The five “Executives to Watch” profiled in this week's cover feature all face some significant challenges and opportunities in the year ahead.
SN editors selected the five industry leaders based on our sense that they have the potential to make important contributions to food retailing in 2009 and beyond. In interviews, these executives explain how they are helping guide their companies to new levels of success.
Their challenges in most cases are compounded in the short term by the economic downturn, but one of the things each of the profile subjects has in common is the vision to look well past the pressures of the current financial crisis for long-term solutions that will serve their companies well into the future.
They also share other attributes that are important to successful retail leaders, such as creativity, confidence in their abilities, and a focus on serving customers.
Interestingly, the subjects of these profiles have taken distinctly varied paths to converge at their current positions.
(Click on "Five Industry Leaders Poised to Make a Difference" for an introduction and links to the profiles.)
One — Diane Dietz of Safeway — spent her entire career in the CPG industry before joining the retailer last year. That's an increasingly common occurrence, as retailers seek to tap the consumer-marketing expertise that packaged goods companies engender.
Sander van der Laan, who was named chief executive officer of Ahold's Giant-Carlisle banner last year, also got his start in the CPG industry with Unilever in his native Netherlands before joining Ahold's Albert Heijn chain.
Another of the executives — Joan Kavanaugh of Aldi — had fully expected to spend her career in the CPG industry but found herself drawn to retail during the course of her interviews with Aldi. She joined the company right out of college 18 years ago, and hasn't looked back.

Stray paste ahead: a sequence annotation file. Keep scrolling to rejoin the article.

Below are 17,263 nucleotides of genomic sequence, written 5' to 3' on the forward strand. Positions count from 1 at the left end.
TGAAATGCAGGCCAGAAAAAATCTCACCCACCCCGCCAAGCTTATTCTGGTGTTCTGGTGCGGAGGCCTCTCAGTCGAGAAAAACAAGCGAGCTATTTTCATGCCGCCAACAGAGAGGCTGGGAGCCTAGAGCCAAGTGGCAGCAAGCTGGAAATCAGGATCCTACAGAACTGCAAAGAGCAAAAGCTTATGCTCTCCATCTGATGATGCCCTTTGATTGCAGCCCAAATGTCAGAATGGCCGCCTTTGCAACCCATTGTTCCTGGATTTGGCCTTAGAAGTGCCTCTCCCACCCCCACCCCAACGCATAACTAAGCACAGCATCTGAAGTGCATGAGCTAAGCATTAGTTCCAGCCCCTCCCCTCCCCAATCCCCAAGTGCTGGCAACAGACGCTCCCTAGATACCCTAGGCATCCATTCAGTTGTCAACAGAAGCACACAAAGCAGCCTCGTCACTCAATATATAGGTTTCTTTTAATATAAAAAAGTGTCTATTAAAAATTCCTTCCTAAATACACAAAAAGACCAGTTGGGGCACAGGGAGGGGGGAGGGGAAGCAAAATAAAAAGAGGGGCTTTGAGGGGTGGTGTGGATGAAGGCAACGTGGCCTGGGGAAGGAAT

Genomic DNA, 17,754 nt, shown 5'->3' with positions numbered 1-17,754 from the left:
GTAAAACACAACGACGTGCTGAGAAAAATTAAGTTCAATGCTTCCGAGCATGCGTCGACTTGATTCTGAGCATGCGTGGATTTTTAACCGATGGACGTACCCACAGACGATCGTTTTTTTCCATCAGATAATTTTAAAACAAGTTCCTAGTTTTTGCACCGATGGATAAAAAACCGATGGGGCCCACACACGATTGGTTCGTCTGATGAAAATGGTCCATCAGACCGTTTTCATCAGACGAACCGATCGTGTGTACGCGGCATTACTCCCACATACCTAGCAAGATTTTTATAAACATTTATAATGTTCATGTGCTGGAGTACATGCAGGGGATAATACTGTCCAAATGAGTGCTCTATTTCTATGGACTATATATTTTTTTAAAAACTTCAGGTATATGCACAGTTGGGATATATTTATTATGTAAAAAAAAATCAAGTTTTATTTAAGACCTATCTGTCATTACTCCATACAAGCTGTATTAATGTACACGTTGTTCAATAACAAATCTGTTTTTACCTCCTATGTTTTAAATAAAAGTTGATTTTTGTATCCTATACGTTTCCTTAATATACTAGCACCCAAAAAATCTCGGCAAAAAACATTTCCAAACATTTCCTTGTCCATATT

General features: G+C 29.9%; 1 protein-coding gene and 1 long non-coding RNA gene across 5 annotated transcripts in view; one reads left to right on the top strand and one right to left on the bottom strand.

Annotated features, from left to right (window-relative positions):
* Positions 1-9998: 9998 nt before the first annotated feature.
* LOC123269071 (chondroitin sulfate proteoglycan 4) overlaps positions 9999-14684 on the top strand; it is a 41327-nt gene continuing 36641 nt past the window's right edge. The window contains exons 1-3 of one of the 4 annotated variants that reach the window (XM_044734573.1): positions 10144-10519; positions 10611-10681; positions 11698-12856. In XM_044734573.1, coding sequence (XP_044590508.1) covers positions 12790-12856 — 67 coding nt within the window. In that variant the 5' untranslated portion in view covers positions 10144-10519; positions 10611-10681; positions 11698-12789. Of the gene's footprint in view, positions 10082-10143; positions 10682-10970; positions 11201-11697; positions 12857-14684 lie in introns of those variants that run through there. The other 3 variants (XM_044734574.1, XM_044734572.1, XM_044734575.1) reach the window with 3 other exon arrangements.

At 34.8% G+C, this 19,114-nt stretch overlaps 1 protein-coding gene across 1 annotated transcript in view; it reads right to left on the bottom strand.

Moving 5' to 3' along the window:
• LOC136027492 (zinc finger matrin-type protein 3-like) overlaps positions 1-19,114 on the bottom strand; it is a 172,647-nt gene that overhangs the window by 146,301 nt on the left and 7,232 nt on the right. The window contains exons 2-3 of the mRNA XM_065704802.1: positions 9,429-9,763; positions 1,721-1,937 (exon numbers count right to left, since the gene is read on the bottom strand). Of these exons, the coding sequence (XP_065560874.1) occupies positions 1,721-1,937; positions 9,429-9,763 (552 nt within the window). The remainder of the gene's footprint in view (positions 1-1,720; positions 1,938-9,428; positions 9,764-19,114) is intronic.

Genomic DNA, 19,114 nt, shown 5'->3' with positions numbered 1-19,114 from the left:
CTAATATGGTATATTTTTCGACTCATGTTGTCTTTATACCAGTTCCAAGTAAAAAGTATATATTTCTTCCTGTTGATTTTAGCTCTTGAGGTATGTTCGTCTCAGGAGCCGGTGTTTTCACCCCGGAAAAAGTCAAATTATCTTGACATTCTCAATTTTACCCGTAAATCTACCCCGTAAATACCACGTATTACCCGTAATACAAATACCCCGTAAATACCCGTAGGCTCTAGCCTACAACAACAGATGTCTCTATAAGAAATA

Dan Portnoy, who helped revitalize the Kings Super Markets banner in New Jersey, also spent time with private-label firms Daymon Worldwide and Cott Beverages before he joined Winn-Dixie to help that chain redefine itself in the market after emerging from bankruptcy.
Sweetbay's new president and chief operating officer, Mike Vail, has worked since college in food retailing in a variety of positions split fairly evenly between the operations side and the merchandising side. With the strong background of his training at Hannaford Bros., he helped create a new chain almost from scratch, and now he runs it.
At a time when recruiting for retail executive positions is more important than ever — Food Marketing Institute is devoting its annual conference to the topic this year — the executives profiled on these pages can serve as living advertisements for the interesting opportunities available to those who choose a career in the supermarket sector.
It's never been that easy for food retailers to lure management talent from other industries — although the massive layoffs of the past year may be helping somewhat — but increasingly the word is getting out that supermarket companies can offer exciting, challenging and rewarding careers.
As the 2009 Executives to Watch can attest, there are many paths that lead talented individuals to develop a passion for food retailing.